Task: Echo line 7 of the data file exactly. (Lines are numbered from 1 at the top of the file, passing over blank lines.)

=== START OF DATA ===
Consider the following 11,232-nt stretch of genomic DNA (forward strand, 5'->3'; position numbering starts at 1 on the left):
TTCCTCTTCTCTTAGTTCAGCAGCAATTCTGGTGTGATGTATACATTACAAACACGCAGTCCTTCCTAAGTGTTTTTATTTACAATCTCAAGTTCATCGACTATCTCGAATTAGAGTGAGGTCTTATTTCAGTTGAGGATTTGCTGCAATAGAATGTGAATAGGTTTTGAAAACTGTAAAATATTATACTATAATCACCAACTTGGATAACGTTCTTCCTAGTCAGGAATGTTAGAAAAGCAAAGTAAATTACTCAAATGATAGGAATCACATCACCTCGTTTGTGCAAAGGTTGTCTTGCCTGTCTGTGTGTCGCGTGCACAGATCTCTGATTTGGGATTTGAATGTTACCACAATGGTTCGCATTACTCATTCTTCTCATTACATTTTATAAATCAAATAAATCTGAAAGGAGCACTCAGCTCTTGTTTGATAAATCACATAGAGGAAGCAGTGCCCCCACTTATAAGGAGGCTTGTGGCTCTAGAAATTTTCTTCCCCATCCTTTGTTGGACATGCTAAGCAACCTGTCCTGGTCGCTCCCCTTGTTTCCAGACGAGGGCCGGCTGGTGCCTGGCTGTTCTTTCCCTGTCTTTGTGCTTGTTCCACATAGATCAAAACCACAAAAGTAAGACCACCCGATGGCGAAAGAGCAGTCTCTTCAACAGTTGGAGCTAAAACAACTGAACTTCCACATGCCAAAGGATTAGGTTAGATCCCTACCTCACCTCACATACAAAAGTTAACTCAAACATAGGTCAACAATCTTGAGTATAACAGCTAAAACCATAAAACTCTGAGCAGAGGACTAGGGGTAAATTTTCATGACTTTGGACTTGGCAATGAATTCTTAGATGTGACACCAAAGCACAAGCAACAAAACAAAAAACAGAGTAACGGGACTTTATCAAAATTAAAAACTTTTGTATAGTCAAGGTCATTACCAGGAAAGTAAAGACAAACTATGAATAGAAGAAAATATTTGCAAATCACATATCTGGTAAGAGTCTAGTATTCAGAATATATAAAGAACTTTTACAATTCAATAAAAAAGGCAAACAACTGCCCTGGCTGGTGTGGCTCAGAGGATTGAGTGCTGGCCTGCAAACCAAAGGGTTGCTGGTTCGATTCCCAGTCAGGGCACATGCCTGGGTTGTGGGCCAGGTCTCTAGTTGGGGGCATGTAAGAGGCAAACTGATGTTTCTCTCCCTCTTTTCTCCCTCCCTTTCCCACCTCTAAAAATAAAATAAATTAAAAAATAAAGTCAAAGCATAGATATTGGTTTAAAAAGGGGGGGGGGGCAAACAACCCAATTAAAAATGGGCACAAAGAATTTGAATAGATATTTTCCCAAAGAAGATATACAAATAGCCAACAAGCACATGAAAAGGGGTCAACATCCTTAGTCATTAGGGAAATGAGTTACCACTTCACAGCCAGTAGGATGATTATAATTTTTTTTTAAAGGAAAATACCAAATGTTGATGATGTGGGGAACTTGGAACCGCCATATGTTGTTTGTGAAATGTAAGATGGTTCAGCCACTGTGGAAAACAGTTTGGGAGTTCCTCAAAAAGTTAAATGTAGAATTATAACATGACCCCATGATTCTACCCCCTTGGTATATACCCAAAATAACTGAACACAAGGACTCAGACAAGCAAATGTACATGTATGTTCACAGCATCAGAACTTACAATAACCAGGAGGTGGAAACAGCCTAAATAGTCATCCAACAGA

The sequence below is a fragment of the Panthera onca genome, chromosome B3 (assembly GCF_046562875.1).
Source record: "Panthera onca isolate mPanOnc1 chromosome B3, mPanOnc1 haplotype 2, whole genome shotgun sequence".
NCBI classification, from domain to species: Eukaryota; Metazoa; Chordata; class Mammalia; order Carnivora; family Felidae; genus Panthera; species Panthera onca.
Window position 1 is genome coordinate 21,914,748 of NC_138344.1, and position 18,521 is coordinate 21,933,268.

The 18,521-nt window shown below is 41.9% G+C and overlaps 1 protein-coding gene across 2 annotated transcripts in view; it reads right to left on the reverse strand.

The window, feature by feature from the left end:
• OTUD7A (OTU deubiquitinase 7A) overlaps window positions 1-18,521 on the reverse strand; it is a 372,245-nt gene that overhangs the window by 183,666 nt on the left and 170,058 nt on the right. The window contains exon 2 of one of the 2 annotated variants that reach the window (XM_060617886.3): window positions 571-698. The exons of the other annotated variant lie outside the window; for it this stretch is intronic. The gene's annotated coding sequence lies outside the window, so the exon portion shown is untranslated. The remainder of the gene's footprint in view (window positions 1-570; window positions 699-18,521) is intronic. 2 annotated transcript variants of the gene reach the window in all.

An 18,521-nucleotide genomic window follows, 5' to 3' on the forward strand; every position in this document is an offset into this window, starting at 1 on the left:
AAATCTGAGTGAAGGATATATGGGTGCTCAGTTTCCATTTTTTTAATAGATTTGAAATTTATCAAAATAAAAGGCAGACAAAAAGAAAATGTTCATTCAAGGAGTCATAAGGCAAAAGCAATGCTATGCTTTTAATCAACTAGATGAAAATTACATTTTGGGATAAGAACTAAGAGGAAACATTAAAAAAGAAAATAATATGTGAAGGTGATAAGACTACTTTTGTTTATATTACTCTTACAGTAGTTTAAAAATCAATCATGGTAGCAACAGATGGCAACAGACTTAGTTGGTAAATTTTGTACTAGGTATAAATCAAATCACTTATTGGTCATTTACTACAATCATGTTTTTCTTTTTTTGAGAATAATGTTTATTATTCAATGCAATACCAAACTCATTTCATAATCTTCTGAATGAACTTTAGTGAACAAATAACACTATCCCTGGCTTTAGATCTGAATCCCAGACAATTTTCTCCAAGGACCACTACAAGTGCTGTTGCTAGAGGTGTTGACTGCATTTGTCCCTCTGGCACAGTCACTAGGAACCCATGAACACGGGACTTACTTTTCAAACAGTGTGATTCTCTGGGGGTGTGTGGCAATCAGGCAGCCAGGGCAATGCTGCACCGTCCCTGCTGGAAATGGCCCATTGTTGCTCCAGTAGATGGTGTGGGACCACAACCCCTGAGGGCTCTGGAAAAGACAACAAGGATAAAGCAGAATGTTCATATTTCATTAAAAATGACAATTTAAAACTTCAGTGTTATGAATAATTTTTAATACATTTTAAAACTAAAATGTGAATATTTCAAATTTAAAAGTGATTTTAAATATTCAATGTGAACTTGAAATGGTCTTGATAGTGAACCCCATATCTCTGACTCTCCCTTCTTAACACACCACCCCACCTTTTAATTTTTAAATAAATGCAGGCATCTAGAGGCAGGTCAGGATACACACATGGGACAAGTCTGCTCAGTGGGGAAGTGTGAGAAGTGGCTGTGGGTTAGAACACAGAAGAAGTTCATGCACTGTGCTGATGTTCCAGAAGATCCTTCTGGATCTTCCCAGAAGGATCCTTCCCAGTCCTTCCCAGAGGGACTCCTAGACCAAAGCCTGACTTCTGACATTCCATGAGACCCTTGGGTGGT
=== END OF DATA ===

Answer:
The 18,521-nt window shown below is 41.9% G+C and overlaps 1 protein-coding gene across 2 annotated transcripts in view; it reads right to left on the reverse strand.